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Development and evaluation of an immunochromatographic strip for rapid detection of porcine hemagglutinating encephalomyelitis virus

Background

Porcine hemagglutinating encephalomyelitis (PHE) is an infectious disease primarily affecting pigs under 3 weeks of age, causing vomiting, exhaustion, and obvious neurological symptoms

[1]. The mortality rate varies between 20-100%

[2]. The disease is caused by PHE coronavirus (PHE-CoV), which comprises a single strain and is the only known neurotropic CoV affecting pigs

[3]. PHE-CoV was isolated for the first time in vivo from breast-feeding pigs suffering from encephalomyelitis in Canada

[4]. In 1969, an antigenically identical virus was isolated in England from suckling pigs presenting with anorexia, depression, and vomiting, but without clear signs of encephalomyelitis

[5]. Surviving animals remained stunted in growth, and the condition was therefore called ‘vomiting and wasting disease’ (VWD). In China, PHE-CoV was first reported in 1986, and it was later described both on the mainland and in the Taiwan Province

[1,6]. The infection has also been reported in the major pig raising countries of Europe, Asia and North America, where it seemed to be endemic with no clinical outbreaks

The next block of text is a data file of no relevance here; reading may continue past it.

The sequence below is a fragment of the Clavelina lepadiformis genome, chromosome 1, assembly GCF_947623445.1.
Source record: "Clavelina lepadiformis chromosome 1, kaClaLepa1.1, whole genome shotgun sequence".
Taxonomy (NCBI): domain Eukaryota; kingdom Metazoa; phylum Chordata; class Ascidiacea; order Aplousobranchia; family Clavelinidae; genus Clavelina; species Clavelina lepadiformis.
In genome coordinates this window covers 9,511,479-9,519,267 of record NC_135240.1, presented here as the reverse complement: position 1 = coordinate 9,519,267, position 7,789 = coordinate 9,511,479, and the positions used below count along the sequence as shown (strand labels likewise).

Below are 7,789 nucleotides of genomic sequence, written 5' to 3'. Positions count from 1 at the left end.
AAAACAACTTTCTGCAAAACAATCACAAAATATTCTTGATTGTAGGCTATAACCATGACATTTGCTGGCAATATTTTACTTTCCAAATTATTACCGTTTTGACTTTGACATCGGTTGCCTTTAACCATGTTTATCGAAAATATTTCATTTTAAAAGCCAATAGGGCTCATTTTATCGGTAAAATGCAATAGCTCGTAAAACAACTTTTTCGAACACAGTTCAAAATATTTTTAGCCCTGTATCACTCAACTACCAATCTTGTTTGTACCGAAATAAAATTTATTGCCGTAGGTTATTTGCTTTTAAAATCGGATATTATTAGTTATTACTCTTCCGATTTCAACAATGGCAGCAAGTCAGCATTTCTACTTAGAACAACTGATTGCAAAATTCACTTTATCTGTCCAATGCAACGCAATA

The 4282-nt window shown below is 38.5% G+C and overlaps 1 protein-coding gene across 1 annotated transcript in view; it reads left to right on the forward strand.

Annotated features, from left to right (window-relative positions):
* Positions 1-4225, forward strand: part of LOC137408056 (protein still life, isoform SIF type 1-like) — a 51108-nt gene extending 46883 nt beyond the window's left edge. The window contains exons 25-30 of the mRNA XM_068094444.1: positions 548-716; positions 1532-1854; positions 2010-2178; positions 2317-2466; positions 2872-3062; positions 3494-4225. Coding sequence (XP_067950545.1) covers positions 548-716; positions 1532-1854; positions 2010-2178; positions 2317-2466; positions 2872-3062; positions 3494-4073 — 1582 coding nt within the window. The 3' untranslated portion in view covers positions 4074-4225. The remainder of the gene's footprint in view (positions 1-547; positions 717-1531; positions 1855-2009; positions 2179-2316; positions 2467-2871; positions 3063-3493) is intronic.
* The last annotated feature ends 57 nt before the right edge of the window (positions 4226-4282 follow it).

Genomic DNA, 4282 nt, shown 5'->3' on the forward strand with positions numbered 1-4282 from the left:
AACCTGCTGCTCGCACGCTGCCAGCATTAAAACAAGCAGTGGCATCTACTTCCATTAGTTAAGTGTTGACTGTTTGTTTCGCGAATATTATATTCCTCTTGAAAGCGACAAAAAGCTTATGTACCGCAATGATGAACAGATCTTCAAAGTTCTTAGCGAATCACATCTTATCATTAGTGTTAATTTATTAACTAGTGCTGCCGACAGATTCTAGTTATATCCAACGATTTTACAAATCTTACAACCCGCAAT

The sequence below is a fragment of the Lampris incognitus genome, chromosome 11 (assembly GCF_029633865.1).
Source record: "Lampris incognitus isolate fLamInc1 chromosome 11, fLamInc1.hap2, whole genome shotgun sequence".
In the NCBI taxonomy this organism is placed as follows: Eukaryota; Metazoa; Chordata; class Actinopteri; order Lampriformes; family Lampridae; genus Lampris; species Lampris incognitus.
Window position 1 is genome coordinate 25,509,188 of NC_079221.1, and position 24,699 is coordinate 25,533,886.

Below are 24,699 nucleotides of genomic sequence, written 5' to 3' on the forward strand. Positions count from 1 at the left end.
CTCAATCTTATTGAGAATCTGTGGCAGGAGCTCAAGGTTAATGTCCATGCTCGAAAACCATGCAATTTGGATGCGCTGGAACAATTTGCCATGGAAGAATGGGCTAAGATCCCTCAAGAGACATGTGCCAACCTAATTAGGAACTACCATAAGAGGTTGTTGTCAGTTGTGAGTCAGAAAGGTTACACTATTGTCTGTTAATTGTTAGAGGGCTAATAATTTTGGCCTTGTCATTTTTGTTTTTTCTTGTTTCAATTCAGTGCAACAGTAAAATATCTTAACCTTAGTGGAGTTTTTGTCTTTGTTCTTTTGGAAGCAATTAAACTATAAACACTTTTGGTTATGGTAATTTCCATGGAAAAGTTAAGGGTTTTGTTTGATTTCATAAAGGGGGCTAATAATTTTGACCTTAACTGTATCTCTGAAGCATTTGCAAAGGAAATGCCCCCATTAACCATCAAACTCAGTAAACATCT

[7-9].

Currently, the incidence of PHE among pigs in many countries is on the rise, and it has caused great economic losses to the pig industry. In 2001, PHE-CoV was isolated from newborn and early-weaned pigs with vomiting and posterior paralysis on a Canadian farm

[10]. In 2007, this disease occurred twice in pig farms in the Jilin Province, with incidence rates among 20-day-old piglets as high as 100% and reported mortality rates ranging from 48% and 100%

[11]. In August 2006, some pig farms in Argentina experienced outbreaks of this disease, leading to 1226 deaths, morbidity rates as high as 52.6% and a mortality rate of 16.9%

[12]. Therefore, early detection and control of PHE-CoV infection would be significant both from an economic and health viewpoint.

At present, various laboratory methods are available for the detection and surveillance of PHE-CoV, including virus isolation

[1], hemagglutination/hemagglutination inhibition (HA/HI) tests

[13], immunohistochemistry (IHC) assays

[10], and molecular tools such as nested-polymerase chain reaction (nested PCR) and reverse transcriptase-polymerase chain reaction (RT-PCR) that enable detection of specific CoV RNA sequences from infected tissues

[14,15]. However, these detection methods are laborious, time-consuming, and require laboratory procedures or special equipment, making them unsuitable for on-site inspection. Current detection strategies are also insufficient to meet the needs of emergent management after PHE outbreaks, thus restricting their application to veterinary clinical diagnosis. Therefore, the development of a sensitive, specific, and easily-performed assay is crucial for the rapid detection and surveillance of PHE-CoV infection and transmission.

An immunochromatographic assay is a unique immunoassay developed in 1980 in which a cellulose membrane is used as the carrier and a colloidal gold-labeled antigen or antibody is used as the tracer